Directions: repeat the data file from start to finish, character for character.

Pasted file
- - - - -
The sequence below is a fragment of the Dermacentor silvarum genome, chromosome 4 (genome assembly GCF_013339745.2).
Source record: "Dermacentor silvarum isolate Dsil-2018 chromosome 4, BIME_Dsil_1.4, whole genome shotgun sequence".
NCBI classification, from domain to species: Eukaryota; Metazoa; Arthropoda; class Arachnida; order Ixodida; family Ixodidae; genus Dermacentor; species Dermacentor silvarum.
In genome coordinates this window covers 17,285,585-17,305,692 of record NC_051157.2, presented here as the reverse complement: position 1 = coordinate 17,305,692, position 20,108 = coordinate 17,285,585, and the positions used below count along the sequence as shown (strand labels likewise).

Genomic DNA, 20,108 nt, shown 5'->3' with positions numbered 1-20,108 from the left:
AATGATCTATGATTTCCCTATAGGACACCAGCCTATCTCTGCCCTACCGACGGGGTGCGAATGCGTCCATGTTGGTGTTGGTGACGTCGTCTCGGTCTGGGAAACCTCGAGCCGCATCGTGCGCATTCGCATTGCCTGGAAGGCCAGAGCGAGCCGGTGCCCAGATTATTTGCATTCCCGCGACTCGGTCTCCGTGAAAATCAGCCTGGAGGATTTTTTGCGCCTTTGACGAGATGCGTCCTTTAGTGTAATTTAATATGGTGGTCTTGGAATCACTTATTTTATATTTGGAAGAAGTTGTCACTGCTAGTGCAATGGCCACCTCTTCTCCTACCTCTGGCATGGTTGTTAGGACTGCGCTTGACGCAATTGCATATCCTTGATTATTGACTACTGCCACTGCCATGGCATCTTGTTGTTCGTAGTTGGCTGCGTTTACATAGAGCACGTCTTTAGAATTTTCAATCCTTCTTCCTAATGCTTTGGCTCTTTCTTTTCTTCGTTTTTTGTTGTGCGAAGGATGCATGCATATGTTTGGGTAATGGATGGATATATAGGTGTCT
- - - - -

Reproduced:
The sequence below is a fragment of the Dermacentor silvarum genome, chromosome 4 (genome assembly GCF_013339745.2).
Source record: "Dermacentor silvarum isolate Dsil-2018 chromosome 4, BIME_Dsil_1.4, whole genome shotgun sequence".
NCBI classification, from domain to species: Eukaryota; Metazoa; Arthropoda; class Arachnida; order Ixodida; family Ixodidae; genus Dermacentor; species Dermacentor silvarum.
In genome coordinates this window covers 17,285,585-17,305,692 of record NC_051157.2, presented here as the reverse complement: position 1 = coordinate 17,305,692, position 20,108 = coordinate 17,285,585, and the positions used below count along the sequence as shown (strand labels likewise).

Genomic DNA, 20,108 nt, shown 5'->3' with positions numbered 1-20,108 from the left:
AATGATCTATGATTTCCCTATAGGACACCAGCCTATCTCTGCCCTACCGACGGGGTGCGAATGCGTCCATGTTGGTGTTGGTGACGTCGTCTCGGTCTGGGAAACCTCGAGCCGCATCGTGCGCATTCGCATTGCCTGGAAGGCCAGAGCGAGCCGGTGCCCAGATTATTTGCATTCCCGCGACTCGGTCTCCGTGAAAATCAGCCTGGAGGATTTTTTGCGCCTTTGACGAGATGCGTCCTTTAGTGTAATTTAATATGGTGGTCTTGGAATCACTTATTTTATATTTGGAAGAAGTTGTCACTGCTAGTGCAATGGCCACCTCTTCTCCTACCTCTGGCATGGTTGTTAGGACTGCGCTTGACGCAATTGCATATCCTTGATTATTGACTACTGCCACTGCCATGGCATCTTGTTGTTCGTAGTTGGCTGCGTTTACATAGAGCACGTCTTTAGAATTTTCAATCCTTCTTCCTAATGCTTTGGCTCTTTCTTTTCTTCGTTTTTTGTTGTGCGAAGGATGCATGCATATGTTTGGGTAATGGATGGATATATAGGTGTCT